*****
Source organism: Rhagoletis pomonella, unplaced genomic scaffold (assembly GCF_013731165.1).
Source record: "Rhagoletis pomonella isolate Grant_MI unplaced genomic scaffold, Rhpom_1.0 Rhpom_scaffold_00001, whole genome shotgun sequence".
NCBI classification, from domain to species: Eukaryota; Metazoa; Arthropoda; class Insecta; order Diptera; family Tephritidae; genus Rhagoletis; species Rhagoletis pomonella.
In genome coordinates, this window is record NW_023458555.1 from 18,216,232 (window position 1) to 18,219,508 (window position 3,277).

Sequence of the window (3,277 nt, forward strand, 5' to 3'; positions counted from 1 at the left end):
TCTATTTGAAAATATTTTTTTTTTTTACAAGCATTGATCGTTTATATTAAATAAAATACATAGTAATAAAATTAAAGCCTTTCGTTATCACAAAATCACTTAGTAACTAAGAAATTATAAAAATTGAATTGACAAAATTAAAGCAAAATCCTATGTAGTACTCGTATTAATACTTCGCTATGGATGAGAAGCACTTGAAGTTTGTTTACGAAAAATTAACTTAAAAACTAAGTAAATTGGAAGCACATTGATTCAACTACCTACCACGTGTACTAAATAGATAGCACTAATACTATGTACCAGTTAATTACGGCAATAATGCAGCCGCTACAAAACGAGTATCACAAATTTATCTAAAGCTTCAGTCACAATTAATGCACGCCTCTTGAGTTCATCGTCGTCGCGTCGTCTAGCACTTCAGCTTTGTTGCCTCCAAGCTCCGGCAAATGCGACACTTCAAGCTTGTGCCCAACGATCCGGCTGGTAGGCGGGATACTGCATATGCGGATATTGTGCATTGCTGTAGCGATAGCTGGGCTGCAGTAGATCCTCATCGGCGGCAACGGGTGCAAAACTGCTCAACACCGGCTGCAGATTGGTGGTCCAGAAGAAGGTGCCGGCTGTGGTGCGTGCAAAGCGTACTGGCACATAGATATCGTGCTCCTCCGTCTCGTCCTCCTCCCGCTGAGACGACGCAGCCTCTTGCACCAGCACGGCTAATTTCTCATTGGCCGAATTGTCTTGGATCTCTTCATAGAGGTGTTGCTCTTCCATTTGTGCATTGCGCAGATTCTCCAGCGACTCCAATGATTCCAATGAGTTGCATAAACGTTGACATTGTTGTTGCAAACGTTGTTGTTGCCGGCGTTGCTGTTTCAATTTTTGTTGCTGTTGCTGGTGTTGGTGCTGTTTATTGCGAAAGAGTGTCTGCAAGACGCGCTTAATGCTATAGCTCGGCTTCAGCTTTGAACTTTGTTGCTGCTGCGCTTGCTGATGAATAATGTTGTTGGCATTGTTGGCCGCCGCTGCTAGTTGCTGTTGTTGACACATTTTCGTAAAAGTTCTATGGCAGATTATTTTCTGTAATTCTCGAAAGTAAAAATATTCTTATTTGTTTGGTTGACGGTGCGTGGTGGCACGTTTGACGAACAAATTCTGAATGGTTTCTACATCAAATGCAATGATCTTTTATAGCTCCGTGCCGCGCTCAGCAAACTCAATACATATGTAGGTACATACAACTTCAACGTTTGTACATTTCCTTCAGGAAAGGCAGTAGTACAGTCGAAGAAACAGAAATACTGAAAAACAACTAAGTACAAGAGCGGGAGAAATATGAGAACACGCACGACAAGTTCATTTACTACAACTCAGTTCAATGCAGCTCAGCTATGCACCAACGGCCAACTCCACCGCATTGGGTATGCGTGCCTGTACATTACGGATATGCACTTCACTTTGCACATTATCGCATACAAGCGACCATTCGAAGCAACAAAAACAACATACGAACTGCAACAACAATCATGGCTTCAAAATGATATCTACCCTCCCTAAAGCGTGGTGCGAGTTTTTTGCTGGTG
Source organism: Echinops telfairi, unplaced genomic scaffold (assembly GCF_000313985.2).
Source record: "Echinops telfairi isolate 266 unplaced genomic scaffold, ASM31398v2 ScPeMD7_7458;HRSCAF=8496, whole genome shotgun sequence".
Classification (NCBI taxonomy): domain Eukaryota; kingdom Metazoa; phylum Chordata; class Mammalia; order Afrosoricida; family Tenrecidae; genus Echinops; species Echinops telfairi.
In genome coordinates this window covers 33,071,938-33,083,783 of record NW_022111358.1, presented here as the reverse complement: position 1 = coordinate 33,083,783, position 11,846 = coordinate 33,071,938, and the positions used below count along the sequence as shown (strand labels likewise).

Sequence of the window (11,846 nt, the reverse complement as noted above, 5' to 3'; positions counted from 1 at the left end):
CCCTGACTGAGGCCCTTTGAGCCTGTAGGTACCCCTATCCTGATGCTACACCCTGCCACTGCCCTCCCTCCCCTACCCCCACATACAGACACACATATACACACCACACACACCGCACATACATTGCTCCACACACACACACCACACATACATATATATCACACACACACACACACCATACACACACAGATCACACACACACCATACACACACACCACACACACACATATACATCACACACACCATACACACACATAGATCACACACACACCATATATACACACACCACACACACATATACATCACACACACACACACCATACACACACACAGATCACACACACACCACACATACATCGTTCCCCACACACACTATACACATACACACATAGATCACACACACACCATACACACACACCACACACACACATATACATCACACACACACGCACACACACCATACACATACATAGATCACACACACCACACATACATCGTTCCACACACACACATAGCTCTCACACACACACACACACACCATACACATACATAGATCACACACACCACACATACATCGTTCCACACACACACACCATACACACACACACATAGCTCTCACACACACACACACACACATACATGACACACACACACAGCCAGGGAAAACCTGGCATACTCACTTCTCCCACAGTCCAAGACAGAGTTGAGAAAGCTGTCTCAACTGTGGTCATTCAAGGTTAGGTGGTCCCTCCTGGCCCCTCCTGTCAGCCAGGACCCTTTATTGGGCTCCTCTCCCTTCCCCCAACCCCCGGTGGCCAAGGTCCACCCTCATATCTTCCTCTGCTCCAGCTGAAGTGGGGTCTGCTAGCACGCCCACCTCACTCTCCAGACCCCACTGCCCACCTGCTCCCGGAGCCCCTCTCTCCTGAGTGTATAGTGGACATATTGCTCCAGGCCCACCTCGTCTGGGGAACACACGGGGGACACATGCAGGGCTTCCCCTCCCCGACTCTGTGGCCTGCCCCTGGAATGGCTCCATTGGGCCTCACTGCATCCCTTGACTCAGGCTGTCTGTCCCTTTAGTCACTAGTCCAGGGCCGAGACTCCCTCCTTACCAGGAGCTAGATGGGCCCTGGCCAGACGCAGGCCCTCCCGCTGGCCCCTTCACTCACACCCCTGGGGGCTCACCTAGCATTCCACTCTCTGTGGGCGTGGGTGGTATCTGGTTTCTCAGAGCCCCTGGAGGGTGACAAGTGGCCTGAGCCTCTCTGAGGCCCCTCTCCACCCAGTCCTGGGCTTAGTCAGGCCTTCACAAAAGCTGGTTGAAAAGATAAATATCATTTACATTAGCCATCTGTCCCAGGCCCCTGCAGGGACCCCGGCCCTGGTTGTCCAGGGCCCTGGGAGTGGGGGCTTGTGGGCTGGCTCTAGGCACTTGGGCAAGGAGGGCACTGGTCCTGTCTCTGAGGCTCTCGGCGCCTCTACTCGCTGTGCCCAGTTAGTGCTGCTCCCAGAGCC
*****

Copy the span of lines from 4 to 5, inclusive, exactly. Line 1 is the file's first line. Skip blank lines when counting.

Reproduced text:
In genome coordinates, this window is record NW_023458555.1 from 18,216,232 (window position 1) to 18,219,508 (window position 3,277).

Sequence of the window (3,277 nt, forward strand, 5' to 3'; positions counted from 1 at the left end):